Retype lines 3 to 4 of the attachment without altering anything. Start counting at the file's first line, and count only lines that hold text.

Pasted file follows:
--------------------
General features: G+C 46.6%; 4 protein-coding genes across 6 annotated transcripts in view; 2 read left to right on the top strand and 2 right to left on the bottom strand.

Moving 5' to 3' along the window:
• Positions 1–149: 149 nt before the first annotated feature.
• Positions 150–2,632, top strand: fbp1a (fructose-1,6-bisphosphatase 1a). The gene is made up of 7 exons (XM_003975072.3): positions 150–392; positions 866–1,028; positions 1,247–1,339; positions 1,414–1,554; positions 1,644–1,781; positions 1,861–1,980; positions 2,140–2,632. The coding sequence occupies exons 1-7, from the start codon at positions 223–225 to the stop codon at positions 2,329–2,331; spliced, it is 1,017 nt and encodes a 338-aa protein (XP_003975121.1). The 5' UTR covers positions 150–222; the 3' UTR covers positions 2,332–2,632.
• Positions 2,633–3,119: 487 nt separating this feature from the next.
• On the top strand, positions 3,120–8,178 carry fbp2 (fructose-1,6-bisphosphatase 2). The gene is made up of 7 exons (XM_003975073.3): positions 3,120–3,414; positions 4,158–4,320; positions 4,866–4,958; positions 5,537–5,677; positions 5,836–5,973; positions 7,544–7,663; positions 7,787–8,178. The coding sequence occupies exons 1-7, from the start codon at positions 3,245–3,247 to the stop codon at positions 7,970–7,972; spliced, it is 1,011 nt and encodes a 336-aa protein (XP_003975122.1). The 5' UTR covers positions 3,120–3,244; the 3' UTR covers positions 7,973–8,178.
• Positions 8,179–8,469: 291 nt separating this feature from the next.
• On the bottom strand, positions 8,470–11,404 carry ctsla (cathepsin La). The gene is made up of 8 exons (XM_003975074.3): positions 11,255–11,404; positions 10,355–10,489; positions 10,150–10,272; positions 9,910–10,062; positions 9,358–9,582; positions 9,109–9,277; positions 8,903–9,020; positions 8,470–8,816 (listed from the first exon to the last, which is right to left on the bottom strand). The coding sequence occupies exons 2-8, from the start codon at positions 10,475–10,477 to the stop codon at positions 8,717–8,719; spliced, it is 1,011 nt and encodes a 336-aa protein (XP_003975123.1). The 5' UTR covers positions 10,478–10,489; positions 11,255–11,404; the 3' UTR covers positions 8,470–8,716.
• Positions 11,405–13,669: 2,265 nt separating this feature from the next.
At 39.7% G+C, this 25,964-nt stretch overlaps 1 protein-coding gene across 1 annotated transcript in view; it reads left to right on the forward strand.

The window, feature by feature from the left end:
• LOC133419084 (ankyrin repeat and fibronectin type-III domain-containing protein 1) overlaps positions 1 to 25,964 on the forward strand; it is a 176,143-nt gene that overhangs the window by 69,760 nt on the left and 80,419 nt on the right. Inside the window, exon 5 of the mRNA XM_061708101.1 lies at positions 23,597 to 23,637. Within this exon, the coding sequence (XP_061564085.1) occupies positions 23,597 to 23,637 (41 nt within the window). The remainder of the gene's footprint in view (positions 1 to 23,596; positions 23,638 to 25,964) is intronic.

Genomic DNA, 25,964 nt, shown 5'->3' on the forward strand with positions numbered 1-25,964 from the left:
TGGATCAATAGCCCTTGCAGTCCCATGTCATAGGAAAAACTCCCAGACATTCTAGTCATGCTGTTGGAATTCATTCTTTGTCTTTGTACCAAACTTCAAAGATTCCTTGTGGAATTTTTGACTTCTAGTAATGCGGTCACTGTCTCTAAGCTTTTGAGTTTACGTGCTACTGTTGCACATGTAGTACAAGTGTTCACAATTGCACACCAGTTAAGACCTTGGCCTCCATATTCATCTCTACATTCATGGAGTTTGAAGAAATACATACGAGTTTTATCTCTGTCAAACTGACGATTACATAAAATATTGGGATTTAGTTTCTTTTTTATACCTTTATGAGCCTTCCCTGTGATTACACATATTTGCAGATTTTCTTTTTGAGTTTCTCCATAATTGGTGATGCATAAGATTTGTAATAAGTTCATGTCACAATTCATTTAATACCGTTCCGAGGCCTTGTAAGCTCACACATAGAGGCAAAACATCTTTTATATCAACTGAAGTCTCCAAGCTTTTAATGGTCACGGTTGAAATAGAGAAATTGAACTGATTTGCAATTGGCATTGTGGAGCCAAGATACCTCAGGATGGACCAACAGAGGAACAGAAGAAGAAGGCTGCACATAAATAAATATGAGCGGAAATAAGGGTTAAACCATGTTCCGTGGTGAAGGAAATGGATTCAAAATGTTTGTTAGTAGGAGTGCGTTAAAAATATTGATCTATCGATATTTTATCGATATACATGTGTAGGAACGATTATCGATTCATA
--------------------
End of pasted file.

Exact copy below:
• Positions 1–149: 149 nt before the first annotated feature.
• Positions 150–2,632, top strand: fbp1a (fructose-1,6-bisphosphatase 1a). The gene is made up of 7 exons (XM_003975072.3): positions 150–392; positions 866–1,028; positions 1,247–1,339; positions 1,414–1,554; positions 1,644–1,781; positions 1,861–1,980; positions 2,140–2,632. The coding sequence occupies exons 1-7, from the start codon at positions 223–225 to the stop codon at positions 2,329–2,331; spliced, it is 1,017 nt and encodes a 338-aa protein (XP_003975121.1). The 5' UTR covers positions 150–222; the 3' UTR covers positions 2,332–2,632.